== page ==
Sunday, March 30, 2014
In 1992 and 1993, Charles and Susan Glass donated two conservation easements protecting small portions of a 10-acre parcel located on the shoreline of Lake Michigan, known as Pineyrie. The donations were made to the Little Traverse Conservancy (LTC), a nonprofit organization dedicated to protecting the scenic beauty of northern Michigan.
The Glasses claimed federal charitable income tax deductions with regard to the easement donations, and the IRS challenged the deductions, claiming that the easements did not satisfy the habitat protection conservation purposes test under IRC § 170(h)(4)(A)(ii). Both the Tax Court and the 6th Circuit on appeal held for the Glasses. See Glass v. Comm'r, 471 F.3d 698 (6th Cir. 2006), aff’g Glass v. Comm'r, 124 T.C. 258 (2005).
The value of the easements, however, remained in dispute. The tax litigation had revealed that the legal descriptions in the easements inaccurately described the easements' boundaries, resulting in a substantial overstatement of their values. The Glasses and the IRS eventually agreed that the easements were not worth as much as the Glasses had claimed. Accordingly, in addition to incurring legal fees, the Glasses were ultimately liable for a substantial underpayment of federal income tax as well as interest and penalties.
In an effort to relieve some of their financial woes, the Glasses attempted to sell a portion of Pineyrie, including to their neighbor Van Lokeren, who was a member of LTC's board of directors. At the behest of Van Lokeren, LTC informed the Glasses and the listing real estate broker that the Glasses proposed division of the parcel violated the conservation easements. LTC eventually filed a lawsuit seeking reformation of the easements, asserting that the parties made a mutual mistake regarding the easements’ legal descriptions. The Glasses countered, arguing that LTC had interfered with their ability to sell Pineyrie by “threatening meritless litigation,” and that LTC’s Executive Director and others on LTC’s board engaged in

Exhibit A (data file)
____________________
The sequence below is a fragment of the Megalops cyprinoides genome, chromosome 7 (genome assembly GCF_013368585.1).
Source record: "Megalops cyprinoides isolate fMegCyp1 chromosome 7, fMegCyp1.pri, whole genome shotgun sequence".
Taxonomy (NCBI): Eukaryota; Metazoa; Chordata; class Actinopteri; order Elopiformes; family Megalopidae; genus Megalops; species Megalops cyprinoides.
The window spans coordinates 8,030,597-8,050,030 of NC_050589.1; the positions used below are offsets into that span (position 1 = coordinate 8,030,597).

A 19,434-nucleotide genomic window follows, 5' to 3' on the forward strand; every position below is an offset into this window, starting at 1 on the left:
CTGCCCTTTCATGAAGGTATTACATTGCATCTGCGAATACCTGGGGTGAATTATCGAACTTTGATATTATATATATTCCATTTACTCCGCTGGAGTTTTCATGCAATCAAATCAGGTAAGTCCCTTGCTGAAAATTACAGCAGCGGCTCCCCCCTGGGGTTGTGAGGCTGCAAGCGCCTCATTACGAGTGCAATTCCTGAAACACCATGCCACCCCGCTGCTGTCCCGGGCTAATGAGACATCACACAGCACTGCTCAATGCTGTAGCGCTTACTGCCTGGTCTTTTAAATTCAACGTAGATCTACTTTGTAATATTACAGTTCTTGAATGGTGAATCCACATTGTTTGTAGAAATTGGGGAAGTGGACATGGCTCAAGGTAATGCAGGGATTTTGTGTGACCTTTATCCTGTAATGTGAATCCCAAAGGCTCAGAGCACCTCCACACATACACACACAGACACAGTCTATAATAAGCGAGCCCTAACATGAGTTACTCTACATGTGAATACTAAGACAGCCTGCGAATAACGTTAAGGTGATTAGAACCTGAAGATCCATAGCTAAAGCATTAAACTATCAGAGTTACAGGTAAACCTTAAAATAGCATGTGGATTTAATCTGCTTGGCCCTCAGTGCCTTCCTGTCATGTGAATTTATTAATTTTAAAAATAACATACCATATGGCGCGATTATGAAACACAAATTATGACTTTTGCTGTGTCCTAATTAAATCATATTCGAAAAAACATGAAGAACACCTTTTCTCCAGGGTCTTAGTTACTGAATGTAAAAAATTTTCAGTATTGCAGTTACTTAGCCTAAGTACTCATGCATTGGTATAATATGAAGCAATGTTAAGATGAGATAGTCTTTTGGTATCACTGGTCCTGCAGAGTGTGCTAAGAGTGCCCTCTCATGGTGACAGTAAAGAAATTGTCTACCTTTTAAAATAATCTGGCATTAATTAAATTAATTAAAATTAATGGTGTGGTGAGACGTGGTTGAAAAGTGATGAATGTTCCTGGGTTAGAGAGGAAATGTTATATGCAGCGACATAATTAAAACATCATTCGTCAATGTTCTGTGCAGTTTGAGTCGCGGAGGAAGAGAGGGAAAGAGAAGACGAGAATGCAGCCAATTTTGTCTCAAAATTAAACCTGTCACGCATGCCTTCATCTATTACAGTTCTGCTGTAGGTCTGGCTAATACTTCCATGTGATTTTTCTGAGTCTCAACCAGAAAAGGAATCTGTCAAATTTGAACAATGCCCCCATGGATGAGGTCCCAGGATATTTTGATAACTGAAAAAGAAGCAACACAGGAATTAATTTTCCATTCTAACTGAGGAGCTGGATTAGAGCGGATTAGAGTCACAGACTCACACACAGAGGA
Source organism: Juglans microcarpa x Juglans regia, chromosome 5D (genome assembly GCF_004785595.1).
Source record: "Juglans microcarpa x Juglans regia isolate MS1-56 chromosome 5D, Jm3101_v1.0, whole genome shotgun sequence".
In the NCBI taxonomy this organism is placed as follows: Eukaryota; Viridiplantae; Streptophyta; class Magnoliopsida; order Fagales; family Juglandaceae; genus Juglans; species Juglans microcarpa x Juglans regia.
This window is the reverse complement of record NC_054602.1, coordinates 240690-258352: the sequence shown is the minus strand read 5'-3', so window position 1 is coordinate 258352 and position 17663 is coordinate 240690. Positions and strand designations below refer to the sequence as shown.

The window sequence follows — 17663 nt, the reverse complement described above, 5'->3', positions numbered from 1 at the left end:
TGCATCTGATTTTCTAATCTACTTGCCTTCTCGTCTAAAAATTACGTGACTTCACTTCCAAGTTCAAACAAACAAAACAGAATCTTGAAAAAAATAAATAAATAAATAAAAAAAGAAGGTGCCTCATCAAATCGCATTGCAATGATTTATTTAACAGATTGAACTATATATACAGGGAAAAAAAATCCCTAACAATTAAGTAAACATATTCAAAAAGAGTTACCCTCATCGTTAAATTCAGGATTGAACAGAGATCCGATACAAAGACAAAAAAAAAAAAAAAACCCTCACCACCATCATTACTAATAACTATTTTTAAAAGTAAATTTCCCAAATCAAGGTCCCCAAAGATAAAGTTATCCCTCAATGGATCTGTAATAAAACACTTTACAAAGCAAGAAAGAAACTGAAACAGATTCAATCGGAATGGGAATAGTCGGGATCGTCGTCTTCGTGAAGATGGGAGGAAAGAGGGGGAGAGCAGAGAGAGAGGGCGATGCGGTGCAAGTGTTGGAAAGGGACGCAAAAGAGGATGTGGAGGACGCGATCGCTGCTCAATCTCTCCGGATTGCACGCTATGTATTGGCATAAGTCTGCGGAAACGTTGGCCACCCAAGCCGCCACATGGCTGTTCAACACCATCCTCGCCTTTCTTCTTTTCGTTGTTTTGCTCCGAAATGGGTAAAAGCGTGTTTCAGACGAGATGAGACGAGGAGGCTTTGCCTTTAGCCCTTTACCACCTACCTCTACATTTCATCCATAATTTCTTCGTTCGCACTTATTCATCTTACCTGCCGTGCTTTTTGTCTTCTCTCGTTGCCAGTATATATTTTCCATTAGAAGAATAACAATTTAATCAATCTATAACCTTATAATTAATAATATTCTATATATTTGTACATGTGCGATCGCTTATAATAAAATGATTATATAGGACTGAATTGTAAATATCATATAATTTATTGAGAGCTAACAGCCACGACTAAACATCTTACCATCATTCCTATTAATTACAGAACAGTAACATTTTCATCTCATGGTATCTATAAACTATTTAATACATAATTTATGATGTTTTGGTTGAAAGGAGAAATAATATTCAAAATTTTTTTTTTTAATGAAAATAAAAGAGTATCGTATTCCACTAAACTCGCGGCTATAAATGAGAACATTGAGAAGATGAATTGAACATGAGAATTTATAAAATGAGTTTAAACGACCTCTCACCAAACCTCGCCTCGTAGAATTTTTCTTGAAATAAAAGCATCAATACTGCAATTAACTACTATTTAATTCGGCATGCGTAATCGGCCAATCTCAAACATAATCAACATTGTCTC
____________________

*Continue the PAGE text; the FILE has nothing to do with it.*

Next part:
a common scheme and design constituting a conspiracy to wrongfully and tortiously interfere with an economic business interest of the Glasses, with the purpose and intent to destroy the marketability of the Glasses[’] property and/or to drive down its price in order to benefit both the LTC and a single member or members of its Board of Trustees.
The case was eventually voluntarily dismissed. Meanwhile, Pineyrie went into foreclosure and was sold at a sheriff’s sale.
The Glasses then filed suit, asserting that LTC and Van Lokeren had, among other things, engaged in unrelenting and concerted efforts to interfere with the Glasses’ attempted sale of Pineyrie. In a detailed but unpublished decision, Glass v. Van Lokeren, LC No. 09-002049-CZ (Mich. App. March 25, 2014), the Michigan Court of Appeals found no merit to any of the Glasses' asserted claims, which included conspiracy to tortiously interfere with business or economic relationships, slander of title, malicious prosecution, and abuse of process. The court also found that both LTC and Van Lokeren had legitimate reasons for questioning and objecting to the proposed division of Pineyrie due to the conservation easements.
Nancy A. McLaughlin, Robert W. Swenson Professor of Law, University of Utah S.J. Quinney College of Law